Davy Crockett and his sidekick Georgie compete against boastful Mike Fink ("King of the River") in a boat race to New Orleans. Later, Davy and Georgie, allied with Fink, battle a group of ... See full summary »
Legends (and myths) from the life of famed American frontiersman Davey Crockett are depicted in this feature film edited from television episodes. Crockett and his friend George Russell ... See full summary »
This saga of the old west involves twin brothers who compete for possession of a rickety cow town founded by their father while a crooked mayor tries to put an end to the competitors so he can inherit the town himself.
Davy Crockett and his sidekick Georgie compete against boastful Mike Fink ("King of the River") in a boat race to New Orleans. Later, Davy and Georgie, allied with Fink, battle a group of river pirates trying to pass themselves off as Native Americans. Written by
Ken Miller <firstname.lastname@example.org>
davy crockett takes on Mike fink, then they both go after river pirates.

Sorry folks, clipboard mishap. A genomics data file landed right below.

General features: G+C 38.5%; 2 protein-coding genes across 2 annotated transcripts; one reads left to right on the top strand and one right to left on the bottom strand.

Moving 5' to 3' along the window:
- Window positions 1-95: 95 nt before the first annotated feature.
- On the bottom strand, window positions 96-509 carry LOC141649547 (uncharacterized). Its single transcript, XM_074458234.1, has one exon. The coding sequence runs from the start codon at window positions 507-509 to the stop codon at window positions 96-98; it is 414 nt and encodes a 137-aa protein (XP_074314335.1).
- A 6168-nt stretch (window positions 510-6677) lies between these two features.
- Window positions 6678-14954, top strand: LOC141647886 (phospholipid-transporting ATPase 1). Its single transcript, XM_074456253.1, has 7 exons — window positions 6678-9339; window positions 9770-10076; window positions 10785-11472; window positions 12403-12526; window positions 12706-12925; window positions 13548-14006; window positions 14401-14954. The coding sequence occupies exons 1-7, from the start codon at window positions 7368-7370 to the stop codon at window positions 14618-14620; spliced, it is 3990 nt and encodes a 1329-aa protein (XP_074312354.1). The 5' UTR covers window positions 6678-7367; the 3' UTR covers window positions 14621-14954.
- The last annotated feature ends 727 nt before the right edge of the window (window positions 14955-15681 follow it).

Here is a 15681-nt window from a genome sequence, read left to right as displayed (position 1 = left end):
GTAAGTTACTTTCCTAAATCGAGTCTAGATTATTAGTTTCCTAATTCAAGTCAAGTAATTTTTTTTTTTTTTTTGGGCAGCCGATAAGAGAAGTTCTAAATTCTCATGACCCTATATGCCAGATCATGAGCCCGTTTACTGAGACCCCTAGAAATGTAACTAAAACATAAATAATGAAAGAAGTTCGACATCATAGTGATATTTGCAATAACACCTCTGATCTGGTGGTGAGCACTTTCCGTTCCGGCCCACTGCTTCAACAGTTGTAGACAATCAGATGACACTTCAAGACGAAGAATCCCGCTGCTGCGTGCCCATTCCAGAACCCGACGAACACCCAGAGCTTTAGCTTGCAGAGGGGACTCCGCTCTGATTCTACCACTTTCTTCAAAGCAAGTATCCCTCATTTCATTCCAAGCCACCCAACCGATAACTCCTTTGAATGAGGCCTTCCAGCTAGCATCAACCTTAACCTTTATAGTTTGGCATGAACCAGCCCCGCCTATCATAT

This was the second of two Disney Crockett theatrical features, edited from a pair of Disneyland TV episodes during that show's second season. The first three Crockett stories, run during the first season and then later released theatrically as a mini-epic, were all at least in part based on Crockett's life, as the opening image - his journal allowing us to slip inside - makes clear. The follow-ups were based on the famed Almanacks that appeared after Crockett's death in 1836, and so are right filmed in a much broader style, visually suggesting a tall tale rather than a fact based adventure. In the first half, Davy (Fess Parker) and pal Georgie (Buddy Ebsen) engage in a legendary keel boat race with Mike Fink (Jeff York). Lots of good natured action-fun. In the second part, they join forces to eradicate the wicked river pirates who not only prey on innocent passersby but blame their wicked deeds on the innocent Indians. That allows for a highly effective message, much like that in the first film, whereby Crockett becomes a spokesman for Indians' rights. As always in Disney, the entertainment qualities are balanced with an attempt to educate the audience on the greatness of ethnic diversity. Some fifty years after its release, this is still a delight.
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